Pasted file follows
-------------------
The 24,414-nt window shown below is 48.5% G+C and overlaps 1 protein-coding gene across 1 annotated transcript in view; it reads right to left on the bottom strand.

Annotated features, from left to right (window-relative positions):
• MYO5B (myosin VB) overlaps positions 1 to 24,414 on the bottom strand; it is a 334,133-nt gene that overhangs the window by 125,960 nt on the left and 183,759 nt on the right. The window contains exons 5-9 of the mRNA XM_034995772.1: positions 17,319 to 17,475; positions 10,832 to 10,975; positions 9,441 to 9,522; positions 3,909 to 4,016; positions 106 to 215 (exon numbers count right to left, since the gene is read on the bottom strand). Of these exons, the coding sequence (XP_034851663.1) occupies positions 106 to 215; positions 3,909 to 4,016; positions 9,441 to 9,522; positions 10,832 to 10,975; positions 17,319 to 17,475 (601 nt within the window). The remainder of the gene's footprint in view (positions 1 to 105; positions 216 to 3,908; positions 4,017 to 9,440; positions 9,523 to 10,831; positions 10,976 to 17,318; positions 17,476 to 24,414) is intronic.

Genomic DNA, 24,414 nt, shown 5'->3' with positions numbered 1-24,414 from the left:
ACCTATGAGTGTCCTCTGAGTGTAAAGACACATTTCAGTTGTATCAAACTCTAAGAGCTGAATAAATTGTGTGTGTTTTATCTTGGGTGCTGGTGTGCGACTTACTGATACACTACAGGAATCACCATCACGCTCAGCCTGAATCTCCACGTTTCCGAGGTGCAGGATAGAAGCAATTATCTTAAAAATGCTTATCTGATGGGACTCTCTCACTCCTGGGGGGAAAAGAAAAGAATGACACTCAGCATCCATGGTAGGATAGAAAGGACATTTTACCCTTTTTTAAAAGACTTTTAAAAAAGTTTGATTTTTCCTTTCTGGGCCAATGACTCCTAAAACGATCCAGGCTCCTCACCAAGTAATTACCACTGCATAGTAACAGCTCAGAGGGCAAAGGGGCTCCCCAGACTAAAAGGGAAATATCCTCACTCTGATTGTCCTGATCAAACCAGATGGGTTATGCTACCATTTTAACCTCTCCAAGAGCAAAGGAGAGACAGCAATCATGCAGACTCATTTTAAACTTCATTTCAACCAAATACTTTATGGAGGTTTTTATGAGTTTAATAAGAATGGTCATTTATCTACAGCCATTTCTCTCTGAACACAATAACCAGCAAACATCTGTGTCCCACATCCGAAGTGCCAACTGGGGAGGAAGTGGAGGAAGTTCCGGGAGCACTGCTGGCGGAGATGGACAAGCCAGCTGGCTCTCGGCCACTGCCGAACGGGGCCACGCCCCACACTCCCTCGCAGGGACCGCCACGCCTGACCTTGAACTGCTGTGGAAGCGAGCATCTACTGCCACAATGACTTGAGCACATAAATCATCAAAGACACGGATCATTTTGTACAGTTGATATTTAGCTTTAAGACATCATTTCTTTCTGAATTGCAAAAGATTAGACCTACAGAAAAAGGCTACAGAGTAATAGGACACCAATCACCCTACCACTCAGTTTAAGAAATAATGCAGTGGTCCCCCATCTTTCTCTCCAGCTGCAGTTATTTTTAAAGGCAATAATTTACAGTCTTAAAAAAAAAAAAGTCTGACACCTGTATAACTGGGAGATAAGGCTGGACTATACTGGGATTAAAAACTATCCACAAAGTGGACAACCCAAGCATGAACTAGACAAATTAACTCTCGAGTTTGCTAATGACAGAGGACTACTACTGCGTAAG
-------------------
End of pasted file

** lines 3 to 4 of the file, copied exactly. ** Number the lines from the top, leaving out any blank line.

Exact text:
• MYO5B (myosin VB) overlaps positions 1 to 24,414 on the bottom strand; it is a 334,133-nt gene that overhangs the window by 125,960 nt on the left and 183,759 nt on the right. The window contains exons 5-9 of the mRNA XM_034995772.1: positions 17,319 to 17,475; positions 10,832 to 10,975; positions 9,441 to 9,522; positions 3,909 to 4,016; positions 106 to 215 (exon numbers count right to left, since the gene is read on the bottom strand). Of these exons, the coding sequence (XP_034851663.1) occupies positions 106 to 215; positions 3,909 to 4,016; positions 9,441 to 9,522; positions 10,832 to 10,975; positions 17,319 to 17,475 (601 nt within the window). The remainder of the gene's footprint in view (positions 1 to 105; positions 216 to 3,908; positions 4,017 to 9,440; positions 9,523 to 10,831; positions 10,976 to 17,318; positions 17,476 to 24,414) is intronic.

Genomic DNA, 24,414 nt, shown 5'->3' with positions numbered 1-24,414 from the left: